Lights, camera, fodder
A new three-part video series has been launched by Quality Meat Scotland (QMS), in partnership with SAC Consulting, to highlight the potential of feeding fodder beet to livestock this winter.
A new guide Maximising the Potential of Fodder Beet for Livestock – Grazing where to start? will also be available and includes additional information about the benefits of grazing fodder beet, how to estimate yield, transitioning stock onto beet, and top tips on field layout and contingency planning.
Kirsten Williams, Beef and Sheep Specialist for SAC Consulting, part of Scotland’s Rural College, who features on the series of videos, details the benefits of fodder beet, which is recognised to have the potential be the cheapest forage per kg of dry matter, as well as one of the most affordable forages per megajoule of energy due to its nutritional characteristics.
“Recently, interest in the crop has increased, stemming from its potential to provide added benefits to livestock producers in Scotland, the main one being the yield potential, which is larger than any other forage crop grown in the UK.
“Other benefits include its excellent digestibility, greater weed control options available compared to forage crops in the brassica family, and the ability to grow fodder beet in rotation with brassica crops such as swedes in a livestock situation.”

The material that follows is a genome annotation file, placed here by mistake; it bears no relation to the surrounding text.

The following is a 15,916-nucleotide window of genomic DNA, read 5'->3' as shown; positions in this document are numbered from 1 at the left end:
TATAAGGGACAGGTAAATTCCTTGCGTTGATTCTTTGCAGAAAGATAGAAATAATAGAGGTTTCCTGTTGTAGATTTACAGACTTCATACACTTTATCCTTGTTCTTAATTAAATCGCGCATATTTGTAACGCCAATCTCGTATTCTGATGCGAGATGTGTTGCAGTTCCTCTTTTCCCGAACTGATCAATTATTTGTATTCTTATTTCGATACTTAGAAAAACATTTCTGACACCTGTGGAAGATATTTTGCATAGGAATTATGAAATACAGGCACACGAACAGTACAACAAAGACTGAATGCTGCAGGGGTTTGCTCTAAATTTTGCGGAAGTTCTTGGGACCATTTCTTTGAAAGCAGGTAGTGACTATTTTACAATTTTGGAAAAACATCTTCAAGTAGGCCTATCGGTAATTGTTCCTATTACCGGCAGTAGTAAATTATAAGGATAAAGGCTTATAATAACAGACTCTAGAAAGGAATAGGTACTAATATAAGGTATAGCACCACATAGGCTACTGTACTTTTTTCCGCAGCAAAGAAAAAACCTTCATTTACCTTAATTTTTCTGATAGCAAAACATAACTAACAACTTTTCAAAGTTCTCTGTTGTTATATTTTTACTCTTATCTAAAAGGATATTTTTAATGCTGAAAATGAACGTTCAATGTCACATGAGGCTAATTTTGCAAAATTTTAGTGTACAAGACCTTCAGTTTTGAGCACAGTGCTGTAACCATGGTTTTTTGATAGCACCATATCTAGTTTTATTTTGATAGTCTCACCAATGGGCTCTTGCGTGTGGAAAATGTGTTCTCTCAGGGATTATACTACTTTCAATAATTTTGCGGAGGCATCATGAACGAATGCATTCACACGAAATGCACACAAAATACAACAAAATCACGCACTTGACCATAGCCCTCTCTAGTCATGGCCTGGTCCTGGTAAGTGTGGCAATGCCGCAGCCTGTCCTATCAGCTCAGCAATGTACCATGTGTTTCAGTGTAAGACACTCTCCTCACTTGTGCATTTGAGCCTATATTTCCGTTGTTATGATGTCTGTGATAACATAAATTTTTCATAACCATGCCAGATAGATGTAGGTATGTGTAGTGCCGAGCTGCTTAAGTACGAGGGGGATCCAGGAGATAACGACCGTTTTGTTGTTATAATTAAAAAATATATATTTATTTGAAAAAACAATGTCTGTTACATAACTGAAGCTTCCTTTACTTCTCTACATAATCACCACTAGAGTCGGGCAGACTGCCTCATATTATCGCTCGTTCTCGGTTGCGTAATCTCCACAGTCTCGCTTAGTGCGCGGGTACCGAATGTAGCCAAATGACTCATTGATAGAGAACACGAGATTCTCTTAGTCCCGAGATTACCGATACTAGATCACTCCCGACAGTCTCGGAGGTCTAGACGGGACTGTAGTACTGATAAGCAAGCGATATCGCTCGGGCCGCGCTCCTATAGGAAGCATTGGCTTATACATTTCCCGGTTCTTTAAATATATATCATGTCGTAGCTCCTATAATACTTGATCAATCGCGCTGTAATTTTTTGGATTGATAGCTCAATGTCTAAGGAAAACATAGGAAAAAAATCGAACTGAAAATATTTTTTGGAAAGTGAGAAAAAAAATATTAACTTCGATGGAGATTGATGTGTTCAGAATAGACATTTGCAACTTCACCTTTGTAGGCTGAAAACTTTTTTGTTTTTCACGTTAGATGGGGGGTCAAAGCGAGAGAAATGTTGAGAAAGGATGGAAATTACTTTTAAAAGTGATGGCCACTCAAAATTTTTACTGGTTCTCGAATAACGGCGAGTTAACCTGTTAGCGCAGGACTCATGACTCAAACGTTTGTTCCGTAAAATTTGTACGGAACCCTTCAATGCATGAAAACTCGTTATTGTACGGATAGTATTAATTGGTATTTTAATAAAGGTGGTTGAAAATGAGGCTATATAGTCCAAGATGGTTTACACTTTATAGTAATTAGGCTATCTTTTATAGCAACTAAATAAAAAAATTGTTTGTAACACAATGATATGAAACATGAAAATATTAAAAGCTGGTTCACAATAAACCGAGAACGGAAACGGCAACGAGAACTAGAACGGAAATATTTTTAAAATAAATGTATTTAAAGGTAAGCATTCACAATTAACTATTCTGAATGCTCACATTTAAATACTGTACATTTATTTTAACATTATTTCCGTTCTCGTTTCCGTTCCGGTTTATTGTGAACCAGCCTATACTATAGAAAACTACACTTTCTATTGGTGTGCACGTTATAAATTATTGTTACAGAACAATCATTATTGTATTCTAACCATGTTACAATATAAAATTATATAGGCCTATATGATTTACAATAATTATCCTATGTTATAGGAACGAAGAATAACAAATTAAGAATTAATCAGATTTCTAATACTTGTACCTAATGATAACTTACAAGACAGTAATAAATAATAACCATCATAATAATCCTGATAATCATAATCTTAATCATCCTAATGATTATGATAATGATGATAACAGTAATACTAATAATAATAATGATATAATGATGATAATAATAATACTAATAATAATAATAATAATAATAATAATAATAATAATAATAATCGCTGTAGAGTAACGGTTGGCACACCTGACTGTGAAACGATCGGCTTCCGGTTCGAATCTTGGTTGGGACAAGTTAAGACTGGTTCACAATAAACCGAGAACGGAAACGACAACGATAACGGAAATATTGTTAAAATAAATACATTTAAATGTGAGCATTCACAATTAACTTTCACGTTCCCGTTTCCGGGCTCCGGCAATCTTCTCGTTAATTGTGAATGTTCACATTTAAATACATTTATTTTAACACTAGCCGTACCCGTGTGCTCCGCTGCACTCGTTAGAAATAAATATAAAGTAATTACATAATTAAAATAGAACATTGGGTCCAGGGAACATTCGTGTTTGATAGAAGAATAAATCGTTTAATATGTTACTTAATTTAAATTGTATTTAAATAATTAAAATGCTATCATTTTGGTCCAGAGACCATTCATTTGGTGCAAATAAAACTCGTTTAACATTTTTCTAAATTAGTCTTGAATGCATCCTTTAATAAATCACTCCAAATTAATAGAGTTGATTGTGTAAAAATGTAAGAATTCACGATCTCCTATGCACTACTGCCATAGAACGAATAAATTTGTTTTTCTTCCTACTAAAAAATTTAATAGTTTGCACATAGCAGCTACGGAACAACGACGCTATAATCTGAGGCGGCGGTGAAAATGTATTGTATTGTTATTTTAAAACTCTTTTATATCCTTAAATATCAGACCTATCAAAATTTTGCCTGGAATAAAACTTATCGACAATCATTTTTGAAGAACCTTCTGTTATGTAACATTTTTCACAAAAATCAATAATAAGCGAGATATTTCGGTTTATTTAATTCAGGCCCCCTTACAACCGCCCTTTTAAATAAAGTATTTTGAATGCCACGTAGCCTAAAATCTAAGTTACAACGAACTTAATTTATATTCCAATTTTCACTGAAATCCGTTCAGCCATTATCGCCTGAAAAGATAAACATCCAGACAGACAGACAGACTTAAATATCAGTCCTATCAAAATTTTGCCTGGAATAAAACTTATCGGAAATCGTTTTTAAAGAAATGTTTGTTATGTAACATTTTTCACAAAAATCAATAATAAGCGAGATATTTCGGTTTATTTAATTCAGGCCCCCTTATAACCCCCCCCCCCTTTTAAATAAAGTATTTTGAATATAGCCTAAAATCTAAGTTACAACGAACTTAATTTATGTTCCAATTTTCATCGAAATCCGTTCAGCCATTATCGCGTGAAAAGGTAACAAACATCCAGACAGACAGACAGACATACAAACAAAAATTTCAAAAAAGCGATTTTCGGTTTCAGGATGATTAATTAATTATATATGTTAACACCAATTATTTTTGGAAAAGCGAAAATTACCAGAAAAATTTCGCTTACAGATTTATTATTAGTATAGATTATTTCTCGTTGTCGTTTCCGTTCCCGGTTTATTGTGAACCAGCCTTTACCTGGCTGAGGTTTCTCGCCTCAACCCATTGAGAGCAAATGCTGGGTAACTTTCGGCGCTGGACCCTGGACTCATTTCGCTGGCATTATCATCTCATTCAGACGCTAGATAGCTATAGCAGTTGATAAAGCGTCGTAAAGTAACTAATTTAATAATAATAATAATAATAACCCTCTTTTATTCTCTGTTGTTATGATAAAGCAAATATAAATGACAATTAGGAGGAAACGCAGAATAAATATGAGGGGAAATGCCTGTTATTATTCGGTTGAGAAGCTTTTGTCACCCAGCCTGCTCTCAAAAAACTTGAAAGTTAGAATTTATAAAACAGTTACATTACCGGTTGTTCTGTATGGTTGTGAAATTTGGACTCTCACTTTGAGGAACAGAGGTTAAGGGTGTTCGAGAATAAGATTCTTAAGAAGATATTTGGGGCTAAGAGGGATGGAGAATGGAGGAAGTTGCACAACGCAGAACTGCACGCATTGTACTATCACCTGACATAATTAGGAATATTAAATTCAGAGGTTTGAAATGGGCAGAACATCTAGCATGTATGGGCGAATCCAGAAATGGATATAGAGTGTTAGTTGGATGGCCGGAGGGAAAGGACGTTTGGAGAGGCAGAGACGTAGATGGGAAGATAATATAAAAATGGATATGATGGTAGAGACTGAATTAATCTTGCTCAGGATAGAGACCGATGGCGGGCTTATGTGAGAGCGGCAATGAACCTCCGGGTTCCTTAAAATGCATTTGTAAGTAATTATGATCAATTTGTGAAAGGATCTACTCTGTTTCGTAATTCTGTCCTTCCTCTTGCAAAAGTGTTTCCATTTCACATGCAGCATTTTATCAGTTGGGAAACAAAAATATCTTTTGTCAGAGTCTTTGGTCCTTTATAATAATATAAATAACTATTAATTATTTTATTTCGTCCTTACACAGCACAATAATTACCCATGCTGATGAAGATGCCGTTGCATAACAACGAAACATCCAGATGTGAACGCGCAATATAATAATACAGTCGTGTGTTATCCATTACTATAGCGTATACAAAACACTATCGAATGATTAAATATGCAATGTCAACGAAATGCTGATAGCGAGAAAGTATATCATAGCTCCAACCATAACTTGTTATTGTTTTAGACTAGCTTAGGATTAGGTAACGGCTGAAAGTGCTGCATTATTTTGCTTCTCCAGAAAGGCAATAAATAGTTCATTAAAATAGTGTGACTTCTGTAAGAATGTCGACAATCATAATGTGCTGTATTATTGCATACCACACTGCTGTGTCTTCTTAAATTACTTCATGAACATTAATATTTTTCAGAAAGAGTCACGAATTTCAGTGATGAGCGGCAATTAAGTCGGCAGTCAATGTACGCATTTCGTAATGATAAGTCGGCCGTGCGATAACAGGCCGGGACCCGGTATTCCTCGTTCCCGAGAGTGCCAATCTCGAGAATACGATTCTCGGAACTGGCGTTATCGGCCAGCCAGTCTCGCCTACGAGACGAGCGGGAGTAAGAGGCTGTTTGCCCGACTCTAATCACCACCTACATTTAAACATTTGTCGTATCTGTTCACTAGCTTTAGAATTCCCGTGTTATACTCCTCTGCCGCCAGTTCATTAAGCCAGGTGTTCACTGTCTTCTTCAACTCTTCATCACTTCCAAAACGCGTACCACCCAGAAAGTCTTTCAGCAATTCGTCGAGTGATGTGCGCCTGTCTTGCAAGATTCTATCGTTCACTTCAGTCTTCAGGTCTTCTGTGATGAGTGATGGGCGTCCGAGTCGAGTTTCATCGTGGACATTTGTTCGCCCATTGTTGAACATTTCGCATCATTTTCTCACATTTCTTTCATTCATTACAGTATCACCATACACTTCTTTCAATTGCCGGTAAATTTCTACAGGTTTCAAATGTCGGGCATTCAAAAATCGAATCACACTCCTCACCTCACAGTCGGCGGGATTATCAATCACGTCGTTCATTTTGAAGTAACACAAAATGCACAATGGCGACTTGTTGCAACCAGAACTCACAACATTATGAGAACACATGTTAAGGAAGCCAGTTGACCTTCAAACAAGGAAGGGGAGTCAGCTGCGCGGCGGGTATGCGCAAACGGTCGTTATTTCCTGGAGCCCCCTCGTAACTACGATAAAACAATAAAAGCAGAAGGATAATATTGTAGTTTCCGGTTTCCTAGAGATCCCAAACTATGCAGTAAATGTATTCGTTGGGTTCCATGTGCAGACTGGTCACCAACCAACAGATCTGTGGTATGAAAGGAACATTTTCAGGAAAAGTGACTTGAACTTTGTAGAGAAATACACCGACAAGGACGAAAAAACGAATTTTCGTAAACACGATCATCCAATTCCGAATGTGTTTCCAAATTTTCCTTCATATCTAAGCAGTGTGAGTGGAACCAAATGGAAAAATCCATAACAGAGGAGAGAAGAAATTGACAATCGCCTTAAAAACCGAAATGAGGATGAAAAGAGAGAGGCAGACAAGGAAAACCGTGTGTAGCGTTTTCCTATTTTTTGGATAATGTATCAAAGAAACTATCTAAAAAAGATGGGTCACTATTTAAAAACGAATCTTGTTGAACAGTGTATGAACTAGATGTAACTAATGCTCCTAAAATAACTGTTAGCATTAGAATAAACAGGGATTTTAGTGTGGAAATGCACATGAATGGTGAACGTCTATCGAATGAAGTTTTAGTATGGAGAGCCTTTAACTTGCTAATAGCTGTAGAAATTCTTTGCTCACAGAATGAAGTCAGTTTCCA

The video series and guide will inform farmers on yield assessment prior to grazing and key considerations when feeding both cattle and sheep on the crop.
Ms Williams highlights: “Fodder beet is a sugar rich energy feed that requires careful management of grazing stock. Cattle must be structurally transitioned on to the crop to prevent rumen acidosis and both cattle and sheep should be vaccinated for clostridial infections prior to grazing. This is due to beet increasing the chance of such infections due to the high sugar load in the intestines.”
Bruce McConachie, Head of Industry Development with QMS added: “The three-part video series and guide follows on from the report issued by QMS, SAC and AHDB earlier this year, which included a step-by-step approach to growing fodder beet based on data harvested from a project across four monitor farms and members of their community groups from Shetland, Sutherland, Angus, and the Lothians.
“The new videos and guide will provide farmers with information on how to manage stock on established fodder beet, which has a long growing season – approximately 240 growing days – and ensure utilisation of the crop going into the winter to aid their businesses and positively impact their bottom line.”
The three-part video series and guide is available on YouTube via the QMSMoo Tube channel, and the QMS website www.qmsscotland.co.uk.